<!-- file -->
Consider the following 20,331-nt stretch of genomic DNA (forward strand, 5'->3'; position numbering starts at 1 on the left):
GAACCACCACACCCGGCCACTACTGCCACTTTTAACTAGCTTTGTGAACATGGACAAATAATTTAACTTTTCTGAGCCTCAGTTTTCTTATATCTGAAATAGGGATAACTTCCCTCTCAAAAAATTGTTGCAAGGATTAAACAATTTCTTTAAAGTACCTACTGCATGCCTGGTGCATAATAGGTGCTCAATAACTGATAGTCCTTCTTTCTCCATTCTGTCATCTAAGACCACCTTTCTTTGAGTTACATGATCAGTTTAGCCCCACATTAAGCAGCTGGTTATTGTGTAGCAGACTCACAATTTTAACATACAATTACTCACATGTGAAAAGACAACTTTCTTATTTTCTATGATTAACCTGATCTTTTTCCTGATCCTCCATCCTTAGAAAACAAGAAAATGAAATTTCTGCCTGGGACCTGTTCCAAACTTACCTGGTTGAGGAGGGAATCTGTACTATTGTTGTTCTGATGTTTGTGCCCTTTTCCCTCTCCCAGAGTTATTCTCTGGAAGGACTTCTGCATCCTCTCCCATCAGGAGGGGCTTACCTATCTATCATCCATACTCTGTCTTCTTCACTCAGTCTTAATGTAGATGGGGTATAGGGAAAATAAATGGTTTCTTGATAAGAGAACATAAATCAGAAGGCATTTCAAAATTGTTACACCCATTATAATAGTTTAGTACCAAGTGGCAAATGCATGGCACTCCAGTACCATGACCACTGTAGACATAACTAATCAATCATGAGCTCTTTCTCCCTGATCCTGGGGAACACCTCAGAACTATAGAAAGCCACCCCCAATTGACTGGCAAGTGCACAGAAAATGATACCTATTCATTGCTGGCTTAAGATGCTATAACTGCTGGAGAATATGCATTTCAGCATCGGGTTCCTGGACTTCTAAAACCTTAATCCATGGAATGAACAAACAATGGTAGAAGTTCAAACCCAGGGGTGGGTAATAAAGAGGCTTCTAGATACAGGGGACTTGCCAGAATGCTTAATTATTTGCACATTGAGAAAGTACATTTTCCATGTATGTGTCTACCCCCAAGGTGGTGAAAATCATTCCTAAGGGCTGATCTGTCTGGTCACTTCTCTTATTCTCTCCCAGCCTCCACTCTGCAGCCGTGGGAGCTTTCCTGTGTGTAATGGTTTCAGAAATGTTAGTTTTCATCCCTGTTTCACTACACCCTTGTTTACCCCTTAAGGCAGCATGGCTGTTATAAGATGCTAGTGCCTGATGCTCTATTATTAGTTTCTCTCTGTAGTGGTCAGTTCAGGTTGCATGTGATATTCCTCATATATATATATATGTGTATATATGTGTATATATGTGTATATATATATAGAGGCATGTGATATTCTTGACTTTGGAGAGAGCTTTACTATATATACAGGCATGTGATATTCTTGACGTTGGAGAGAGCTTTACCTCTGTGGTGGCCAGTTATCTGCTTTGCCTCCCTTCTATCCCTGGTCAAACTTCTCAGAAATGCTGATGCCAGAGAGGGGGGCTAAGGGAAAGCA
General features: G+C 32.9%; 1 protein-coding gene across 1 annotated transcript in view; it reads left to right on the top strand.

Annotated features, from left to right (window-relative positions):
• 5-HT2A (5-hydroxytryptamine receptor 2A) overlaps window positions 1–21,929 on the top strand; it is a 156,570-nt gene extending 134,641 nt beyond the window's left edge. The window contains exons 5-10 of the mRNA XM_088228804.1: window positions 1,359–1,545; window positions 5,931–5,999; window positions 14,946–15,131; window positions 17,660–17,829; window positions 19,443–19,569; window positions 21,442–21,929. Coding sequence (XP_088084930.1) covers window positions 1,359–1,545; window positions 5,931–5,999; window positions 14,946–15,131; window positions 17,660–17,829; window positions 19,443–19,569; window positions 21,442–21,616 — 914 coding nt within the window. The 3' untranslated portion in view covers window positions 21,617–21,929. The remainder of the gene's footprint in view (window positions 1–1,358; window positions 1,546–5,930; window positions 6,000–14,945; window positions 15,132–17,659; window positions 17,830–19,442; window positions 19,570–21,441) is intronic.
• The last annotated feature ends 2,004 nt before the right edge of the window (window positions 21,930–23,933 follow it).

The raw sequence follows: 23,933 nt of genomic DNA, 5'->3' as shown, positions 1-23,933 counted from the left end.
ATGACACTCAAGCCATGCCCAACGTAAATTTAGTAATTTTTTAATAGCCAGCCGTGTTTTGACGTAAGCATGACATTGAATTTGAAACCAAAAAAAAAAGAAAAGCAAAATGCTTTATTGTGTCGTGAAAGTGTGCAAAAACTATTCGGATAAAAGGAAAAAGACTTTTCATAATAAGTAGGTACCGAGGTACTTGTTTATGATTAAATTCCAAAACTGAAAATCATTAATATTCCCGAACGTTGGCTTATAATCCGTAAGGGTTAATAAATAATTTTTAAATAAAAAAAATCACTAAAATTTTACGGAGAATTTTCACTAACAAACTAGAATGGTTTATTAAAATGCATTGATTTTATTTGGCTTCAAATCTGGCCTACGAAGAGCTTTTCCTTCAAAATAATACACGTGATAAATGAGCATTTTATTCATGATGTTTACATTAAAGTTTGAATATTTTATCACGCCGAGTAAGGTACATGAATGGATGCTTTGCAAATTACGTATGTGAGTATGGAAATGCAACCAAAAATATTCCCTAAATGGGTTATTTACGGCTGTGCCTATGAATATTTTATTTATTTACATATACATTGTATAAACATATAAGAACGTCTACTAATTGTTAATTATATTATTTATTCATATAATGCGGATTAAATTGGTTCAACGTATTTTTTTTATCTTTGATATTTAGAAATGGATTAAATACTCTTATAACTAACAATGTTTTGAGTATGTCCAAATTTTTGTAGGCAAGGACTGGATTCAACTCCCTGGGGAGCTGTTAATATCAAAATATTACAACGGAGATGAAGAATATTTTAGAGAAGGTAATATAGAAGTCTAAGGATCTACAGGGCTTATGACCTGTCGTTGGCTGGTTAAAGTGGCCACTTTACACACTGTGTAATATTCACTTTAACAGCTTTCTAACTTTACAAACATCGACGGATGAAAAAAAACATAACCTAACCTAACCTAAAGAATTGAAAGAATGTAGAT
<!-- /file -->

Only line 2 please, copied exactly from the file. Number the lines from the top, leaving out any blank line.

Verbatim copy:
GAACCACCACACCCGGCCACTACTGCCACTTTTAACTAGCTTTGTGAACATGGACAAATAATTTAACTTTTCTGAGCCTCAGTTTTCTTATATCTGAAATAGGGATAACTTCCCTCTCAAAAAATTGTTGCAAGGATTAAACAATTTCTTTAAAGTACCTACTGCATGCCTGGTGCATAATAGGTGCTCAATAACTGATAGTCCTTCTTTCTCCATTCTGTCATCTAAGACCACCTTTCTTTGAGTTACATGATCAGTTTAGCCCCACATTAAGCAGCTGGTTATTGTGTAGCAGACTCACAATTTTAACATACAATTACTCACATGTGAAAAGACAACTTTCTTATTTTCTATGATTAACCTGATCTTTTTCCTGATCCTCCATCCTTAGAAAACAAGAAAATGAAATTTCTGCCTGGGACCTGTTCCAAACTTACCTGGTTGAGGAGGGAATCTGTACTATTGTTGTTCTGATGTTTGTGCCCTTTTCCCTCTCCCAGAGTTATTCTCTGGAAGGACTTCTGCATCCTCTCCCATCAGGAGGGGCTTACCTATCTATCATCCATACTCTGTCTTCTTCACTCAGTCTTAATGTAGATGGGGTATAGGGAAAATAAATGGTTTCTTGATAAGAGAACATAAATCAGAAGGCATTTCAAAATTGTTACACCCATTATAATAGTTTAGTACCAAGTGGCAAATGCATGGCACTCCAGTACCATGACCACTGTAGACATAACTAATCAATCATGAGCTCTTTCTCCCTGATCCTGGGGAACACCTCAGAACTATAGAAAGCCACCCCCAATTGACTGGCAAGTGCACAGAAAATGATACCTATTCATTGCTGGCTTAAGATGCTATAACTGCTGGAGAATATGCATTTCAGCATCGGGTTCCTGGACTTCTAAAACCTTAATCCATGGAATGAACAAACAATGGTAGAAGTTCAAACCCAGGGGTGGGTAATAAAGAGGCTTCTAGATACAGGGGACTTGCCAGAATGCTTAATTATTTGCACATTGAGAAAGTACATTTTCCATGTATGTGTCTACCCCCAAGGTGGTGAAAATCATTCCTAAGGGCTGATCTGTCTGGTCACTTCTCTTATTCTCTCCCAGCCTCCACTCTGCAGCCGTGGGAGCTTTCCTGTGTGTAATGGTTTCAGAAATGTTAGTTTTCATCCCTGTTTCACTACACCCTTGTTTACCCCTTAAGGCAGCATGGCTGTTATAAGATGCTAGTGCCTGATGCTCTATTATTAGTTTCTCTCTGTAGTGGTCAGTTCAGGTTGCATGTGATATTCCTCATATATATATATATGTGTATATATGTGTATATATGTGTATATATATATAGAGGCATGTGATATTCTTGACTTTGGAGAGAGCTTTACTATATATACAGGCATGTGATATTCTTGACGTTGGAGAGAGCTTTACCTCTGTGGTGGCCAGTTATCTGCTTTGCCTCCCTTCTATCCCTGGTCAAACTTCTCAGAAATGCTGATGCCAGAGAGGGGGGCTAAGGGAAAGCA